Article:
Fire Ecology, 2010
Volume 6, Issue 2
Indigenous Fire Use to Manage Savanna Landscapes in Southern Mozambique
Author: L. Jen Shaffer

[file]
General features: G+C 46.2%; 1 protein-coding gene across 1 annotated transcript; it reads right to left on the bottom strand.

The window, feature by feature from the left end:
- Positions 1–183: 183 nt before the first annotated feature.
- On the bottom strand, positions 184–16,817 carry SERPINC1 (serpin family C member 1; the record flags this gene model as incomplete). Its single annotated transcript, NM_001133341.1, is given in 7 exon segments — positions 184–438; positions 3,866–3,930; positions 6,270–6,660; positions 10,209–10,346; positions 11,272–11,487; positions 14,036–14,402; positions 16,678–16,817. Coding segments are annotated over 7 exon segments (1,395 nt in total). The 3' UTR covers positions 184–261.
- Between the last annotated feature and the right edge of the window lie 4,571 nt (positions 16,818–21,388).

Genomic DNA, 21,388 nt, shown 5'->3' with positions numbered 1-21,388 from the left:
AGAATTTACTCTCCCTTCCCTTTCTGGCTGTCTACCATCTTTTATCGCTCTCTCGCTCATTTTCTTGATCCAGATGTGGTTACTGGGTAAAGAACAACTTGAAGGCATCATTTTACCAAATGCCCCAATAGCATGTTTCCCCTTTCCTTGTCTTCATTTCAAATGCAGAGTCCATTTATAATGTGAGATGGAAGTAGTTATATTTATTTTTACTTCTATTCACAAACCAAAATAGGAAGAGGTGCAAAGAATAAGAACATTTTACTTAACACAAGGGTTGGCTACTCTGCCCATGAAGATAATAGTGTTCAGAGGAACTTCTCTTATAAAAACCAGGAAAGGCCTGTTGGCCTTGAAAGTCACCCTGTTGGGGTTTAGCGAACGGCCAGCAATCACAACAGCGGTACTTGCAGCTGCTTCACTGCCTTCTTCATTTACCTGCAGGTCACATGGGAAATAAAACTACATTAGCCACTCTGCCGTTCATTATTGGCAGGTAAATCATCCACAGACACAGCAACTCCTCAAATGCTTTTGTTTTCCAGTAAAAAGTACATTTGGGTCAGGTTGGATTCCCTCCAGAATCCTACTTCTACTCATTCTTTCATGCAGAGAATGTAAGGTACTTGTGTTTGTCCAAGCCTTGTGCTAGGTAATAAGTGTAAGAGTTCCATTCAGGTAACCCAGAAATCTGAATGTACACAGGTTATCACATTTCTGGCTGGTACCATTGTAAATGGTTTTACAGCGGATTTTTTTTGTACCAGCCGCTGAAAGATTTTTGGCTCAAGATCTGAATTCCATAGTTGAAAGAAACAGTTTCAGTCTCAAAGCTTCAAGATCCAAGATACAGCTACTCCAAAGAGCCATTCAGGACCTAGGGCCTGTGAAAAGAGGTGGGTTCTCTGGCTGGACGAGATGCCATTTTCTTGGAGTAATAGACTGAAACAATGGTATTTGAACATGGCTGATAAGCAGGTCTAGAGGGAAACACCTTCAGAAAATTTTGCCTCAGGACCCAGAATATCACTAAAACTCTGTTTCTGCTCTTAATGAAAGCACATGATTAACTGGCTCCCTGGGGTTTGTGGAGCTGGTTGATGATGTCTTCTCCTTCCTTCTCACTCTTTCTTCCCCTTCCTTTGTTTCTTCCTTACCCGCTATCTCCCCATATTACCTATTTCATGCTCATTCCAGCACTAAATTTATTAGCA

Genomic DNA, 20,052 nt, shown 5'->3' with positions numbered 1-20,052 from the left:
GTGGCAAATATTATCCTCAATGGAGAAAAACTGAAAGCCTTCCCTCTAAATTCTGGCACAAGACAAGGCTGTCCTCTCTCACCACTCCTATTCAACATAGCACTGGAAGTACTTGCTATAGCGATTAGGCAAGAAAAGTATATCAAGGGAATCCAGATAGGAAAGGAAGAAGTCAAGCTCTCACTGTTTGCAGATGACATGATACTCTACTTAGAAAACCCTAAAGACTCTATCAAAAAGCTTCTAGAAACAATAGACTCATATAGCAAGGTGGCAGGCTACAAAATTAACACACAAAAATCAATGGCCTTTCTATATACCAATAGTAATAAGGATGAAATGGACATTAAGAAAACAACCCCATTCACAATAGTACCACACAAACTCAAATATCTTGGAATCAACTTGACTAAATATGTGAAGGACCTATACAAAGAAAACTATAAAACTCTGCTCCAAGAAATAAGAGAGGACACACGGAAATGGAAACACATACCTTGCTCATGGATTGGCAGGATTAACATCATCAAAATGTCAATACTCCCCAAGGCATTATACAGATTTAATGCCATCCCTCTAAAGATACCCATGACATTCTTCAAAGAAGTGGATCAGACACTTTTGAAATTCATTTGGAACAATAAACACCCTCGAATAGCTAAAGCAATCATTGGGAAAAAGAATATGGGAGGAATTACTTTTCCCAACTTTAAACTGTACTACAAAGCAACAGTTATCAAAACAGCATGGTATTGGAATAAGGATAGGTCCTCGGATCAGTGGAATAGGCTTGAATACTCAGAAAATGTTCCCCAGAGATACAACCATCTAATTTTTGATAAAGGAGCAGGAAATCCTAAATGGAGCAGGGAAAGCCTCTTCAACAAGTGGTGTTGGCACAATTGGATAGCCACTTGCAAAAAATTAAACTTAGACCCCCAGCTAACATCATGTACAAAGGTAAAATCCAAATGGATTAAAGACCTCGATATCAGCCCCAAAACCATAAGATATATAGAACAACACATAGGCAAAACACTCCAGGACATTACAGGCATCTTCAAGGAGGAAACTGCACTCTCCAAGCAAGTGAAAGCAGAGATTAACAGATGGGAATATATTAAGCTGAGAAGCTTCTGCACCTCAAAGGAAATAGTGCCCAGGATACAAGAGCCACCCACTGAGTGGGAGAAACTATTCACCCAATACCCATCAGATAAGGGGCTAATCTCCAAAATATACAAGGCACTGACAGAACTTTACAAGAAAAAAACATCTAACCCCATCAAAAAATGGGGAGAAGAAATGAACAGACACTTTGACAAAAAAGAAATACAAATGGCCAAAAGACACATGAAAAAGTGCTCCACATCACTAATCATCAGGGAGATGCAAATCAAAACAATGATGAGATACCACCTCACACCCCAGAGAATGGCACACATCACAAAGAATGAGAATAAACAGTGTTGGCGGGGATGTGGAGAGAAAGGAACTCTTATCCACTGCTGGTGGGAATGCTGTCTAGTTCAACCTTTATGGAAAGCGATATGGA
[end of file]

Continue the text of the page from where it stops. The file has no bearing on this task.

Prescribed burn regimes for protected areas in southern Africa are often based solely on modeling of historic data and onsite experimentation. Most rural communities in this region continue to rely on fire to manage natural resources for subsistence needs, yet relatively few detailed studies of local fire knowledge and practices exist. The long history of anthropogenic fire in southern Africa suggests that traditional ecological knowledge (TEK) of fire could provide further insight into location-specific anthropogenic contributions to fire-savanna interactions. This study used an ethnographic approach to investigate how local people think about and manage fire as part of their daily activities in two rural communities in southern Mozambique. Residents use fire for a range of livelihood activities and identify both controlled and uncontrolled anthropogenic fire sources. Fire regimes are presented for five common livelihood activities including frequency, seasonality, area, and type of habitat burned. Comparisons between historic and contemporary fires revealed decreases in the number of controlled burns and consequent increases in the size and number of wildfires, but no changes in the purposes for conducting controlled burns or the methods people used to conduct burns. Community fire regulations aim to reduce personal and communal property destruction, as well as protect locally valuable biodiversity. The results highlight the importance in accessing indigenous fire TEK for understanding anthropogenic contributions to fire regimes. Furthermore, they demonstrate that despite different worldviews, indigenous and western fire experts share a common goal in maintaining regional biodiversity.